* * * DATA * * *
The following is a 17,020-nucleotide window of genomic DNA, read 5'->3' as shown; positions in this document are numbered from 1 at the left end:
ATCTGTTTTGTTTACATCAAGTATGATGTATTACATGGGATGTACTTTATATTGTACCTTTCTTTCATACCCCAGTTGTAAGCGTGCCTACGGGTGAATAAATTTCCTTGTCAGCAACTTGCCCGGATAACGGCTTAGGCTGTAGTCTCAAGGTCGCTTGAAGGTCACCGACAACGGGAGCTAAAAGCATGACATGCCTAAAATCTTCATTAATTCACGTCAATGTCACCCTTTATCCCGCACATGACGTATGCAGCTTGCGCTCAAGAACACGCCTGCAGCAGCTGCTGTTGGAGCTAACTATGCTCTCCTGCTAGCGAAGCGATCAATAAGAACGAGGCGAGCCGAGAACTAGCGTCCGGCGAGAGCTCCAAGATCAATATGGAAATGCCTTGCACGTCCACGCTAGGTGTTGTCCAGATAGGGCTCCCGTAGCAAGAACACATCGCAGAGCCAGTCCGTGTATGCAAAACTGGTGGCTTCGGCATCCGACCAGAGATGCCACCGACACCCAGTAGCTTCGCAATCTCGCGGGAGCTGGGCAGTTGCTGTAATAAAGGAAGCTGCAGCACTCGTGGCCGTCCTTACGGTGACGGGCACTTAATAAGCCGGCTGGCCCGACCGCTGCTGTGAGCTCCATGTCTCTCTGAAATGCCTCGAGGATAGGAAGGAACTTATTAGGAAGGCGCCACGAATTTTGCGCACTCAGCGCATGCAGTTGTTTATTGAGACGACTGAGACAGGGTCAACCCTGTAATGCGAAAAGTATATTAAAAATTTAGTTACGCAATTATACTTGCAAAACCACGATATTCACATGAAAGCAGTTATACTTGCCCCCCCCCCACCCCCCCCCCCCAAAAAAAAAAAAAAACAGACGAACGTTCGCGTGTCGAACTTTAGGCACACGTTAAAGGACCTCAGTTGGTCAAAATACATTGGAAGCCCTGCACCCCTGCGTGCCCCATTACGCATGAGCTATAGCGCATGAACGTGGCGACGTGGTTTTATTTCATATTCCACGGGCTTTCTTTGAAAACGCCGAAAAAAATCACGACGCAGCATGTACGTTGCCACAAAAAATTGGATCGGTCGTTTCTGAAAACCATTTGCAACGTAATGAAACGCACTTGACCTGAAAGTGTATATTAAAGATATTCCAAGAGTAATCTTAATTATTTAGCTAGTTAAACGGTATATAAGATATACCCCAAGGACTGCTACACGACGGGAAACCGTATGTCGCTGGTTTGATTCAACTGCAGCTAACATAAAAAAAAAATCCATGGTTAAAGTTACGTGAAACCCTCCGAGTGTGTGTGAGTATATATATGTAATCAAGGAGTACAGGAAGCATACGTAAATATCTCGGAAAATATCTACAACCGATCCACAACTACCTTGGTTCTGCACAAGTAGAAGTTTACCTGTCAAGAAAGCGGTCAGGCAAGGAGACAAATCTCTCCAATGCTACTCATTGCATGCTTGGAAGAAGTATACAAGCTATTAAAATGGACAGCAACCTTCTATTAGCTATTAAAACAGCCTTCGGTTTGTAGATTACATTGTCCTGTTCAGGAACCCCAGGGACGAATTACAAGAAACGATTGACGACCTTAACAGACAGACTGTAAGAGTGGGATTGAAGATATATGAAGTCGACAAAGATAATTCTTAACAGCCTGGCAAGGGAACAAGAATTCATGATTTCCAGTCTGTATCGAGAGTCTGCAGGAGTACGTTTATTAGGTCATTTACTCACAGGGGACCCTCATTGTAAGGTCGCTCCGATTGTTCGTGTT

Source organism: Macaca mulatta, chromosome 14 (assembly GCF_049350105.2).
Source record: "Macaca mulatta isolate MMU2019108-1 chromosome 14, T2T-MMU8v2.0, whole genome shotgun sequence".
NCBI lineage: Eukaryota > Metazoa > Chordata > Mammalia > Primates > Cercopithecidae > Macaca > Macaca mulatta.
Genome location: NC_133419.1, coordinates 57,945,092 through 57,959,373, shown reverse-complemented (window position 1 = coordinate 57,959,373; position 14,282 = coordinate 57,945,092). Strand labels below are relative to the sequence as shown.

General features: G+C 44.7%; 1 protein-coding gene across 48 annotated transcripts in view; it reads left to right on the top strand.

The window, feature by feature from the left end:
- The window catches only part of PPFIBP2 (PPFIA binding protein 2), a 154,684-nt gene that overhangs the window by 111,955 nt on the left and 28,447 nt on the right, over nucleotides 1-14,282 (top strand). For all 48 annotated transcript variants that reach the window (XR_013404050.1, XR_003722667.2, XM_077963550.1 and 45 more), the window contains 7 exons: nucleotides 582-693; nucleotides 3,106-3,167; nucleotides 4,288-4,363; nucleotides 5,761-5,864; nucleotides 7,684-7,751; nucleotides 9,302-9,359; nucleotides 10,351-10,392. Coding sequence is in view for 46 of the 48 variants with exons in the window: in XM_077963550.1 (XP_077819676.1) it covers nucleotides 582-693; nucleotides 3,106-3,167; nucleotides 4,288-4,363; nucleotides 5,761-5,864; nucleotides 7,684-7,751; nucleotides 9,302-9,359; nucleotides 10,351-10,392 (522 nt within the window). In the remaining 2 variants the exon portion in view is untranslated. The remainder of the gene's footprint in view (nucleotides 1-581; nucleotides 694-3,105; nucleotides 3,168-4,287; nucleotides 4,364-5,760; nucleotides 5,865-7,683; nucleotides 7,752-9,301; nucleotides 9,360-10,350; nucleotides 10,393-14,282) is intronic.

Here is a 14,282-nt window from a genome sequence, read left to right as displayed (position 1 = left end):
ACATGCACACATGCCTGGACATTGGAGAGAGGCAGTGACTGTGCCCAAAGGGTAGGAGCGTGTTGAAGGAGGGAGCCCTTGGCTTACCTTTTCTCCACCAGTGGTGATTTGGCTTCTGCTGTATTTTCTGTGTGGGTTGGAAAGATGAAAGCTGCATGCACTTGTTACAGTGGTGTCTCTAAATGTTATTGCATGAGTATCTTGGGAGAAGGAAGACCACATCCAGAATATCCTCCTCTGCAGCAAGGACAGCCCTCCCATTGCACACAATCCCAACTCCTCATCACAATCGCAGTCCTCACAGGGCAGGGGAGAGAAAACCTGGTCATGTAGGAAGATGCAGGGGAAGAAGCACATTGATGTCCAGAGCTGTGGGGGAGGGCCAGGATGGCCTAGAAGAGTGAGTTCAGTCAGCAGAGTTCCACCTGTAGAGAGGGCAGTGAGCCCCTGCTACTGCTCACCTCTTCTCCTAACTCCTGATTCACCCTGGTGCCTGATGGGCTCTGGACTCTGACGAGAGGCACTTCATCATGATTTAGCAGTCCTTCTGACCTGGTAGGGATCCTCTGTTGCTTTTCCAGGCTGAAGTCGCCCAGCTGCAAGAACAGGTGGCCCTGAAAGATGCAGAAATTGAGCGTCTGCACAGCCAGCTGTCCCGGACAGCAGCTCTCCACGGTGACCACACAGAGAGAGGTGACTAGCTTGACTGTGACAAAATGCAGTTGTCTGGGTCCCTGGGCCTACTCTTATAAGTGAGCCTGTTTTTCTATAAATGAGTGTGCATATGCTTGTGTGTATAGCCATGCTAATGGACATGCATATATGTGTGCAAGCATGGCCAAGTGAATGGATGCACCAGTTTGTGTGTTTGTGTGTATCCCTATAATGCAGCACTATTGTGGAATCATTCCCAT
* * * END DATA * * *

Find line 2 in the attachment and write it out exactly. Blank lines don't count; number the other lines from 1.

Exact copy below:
ATCTGTTTTGTTTACATCAAGTATGATGTATTACATGGGATGTACTTTATATTGTACCTTTCTTTCATACCCCAGTTGTAAGCGTGCCTACGGGTGAATAAATTTCCTTGTCAGCAACTTGCCCGGATAACGGCTTAGGCTGTAGTCTCAAGGTCGCTTGAAGGTCACCGACAACGGGAGCTAAAAGCATGACATGCCTAAAATCTTCATTAATTCACGTCAATGTCACCCTTTATCCCGCACATGACGTATGCAGCTTGCGCTCAAGAACACGCCTGCAGCAGCTGCTGTTGGAGCTAACTATGCTCTCCTGCTAGCGAAGCGATCAATAAGAACGAGGCGAGCCGAGAACTAGCGTCCGGCGAGAGCTCCAAGATCAATATGGAAATGCCTTGCACGTCCACGCTAGGTGTTGTCCAGATAGGGCTCCCGTAGCAAGAACACATCGCAGAGCCAGTCCGTGTATGCAAAACTGGTGGCTTCGGCATCCGACCAGAGATGCCACCGACACCCAGTAGCTTCGCAATCTCGCGGGAGCTGGGCAGTTGCTGTAATAAAGGAAGCTGCAGCACTCGTGGCCGTCCTTACGGTGACGGGCACTTAATAAGCCGGCTGGCCCGACCGCTGCTGTGAGCTCCATGTCTCTCTGAAATGCCTCGAGGATAGGAAGGAACTTATTAGGAAGGCGCCACGAATTTTGCGCACTCAGCGCATGCAGTTGTTTATTGAGACGACTGAGACAGGGTCAACCCTGTAATGCGAAAAGTATATTAAAAATTTAGTTACGCAATTATACTTGCAAAACCACGATATTCACATGAAAGCAGTTATACTTGCCCCCCCCCCACCCCCCCCCCCCAAAAAAAAAAAAAAACAGACGAACGTTCGCGTGTCGAACTTTAGGCACACGTTAAAGGACCTCAGTTGGTCAAAATACATTGGAAGCCCTGCACCCCTGCGTGCCCCATTACGCATGAGCTATAGCGCATGAACGTGGCGACGTGGTTTTATTTCATATTCCACGGGCTTTCTTTGAAAACGCCGAAAAAAATCACGACGCAGCATGTACGTTGCCACAAAAAATTGGATCGGTCGTTTCTGAAAACCATTTGCAACGTAATGAAACGCACTTGACCTGAAAGTGTATATTAAAGATATTCCAAGAGTAATCTTAATTATTTAGCTAGTTAAACGGTATATAAGATATACCCCAAGGACTGCTACACGACGGGAAACCGTATGTCGCTGGTTTGATTCAACTGCAGCTAACATAAAAAAAAAATCCATGGTTAAAGTTACGTGAAACCCTCCGAGTGTGTGTGAGTATATATATGTAATCAAGGAGTACAGGAAGCATACGTAAATATCTCGGAAAATATCTACAACCGATCCACAACTACCTTGGTTCTGCACAAGTAGAAGTTTACCTGTCAAGAAAGCGGTCAGGCAAGGAGACAAATCTCTCCAATGCTACTCATTGCATGCTTGGAAGAAGTATACAAGCTATTAAAATGGACAGCAACCTTCTATTAGCTATTAAAACAGCCTTCGGTTTGTAGATTACATTGTCCTGTTCAGGAACCCCAGGGACGAATTACAAGAAACGATTGACGACCTTAACAGACAGACTGTAAGAGTGGGATTGAAGATATATGAAGTCGACAAAGATAATTCTTAACAGCCTGGCAAGGGAACAAGAATTCATGATTTCCAGTCTGTATCGAGAGTCTGCAGGAGTACGTTTATTAGGTCATTTACTCACAGGGGACCCTCATTGTAAGGTCGCTCCGATTGTTCGTGTT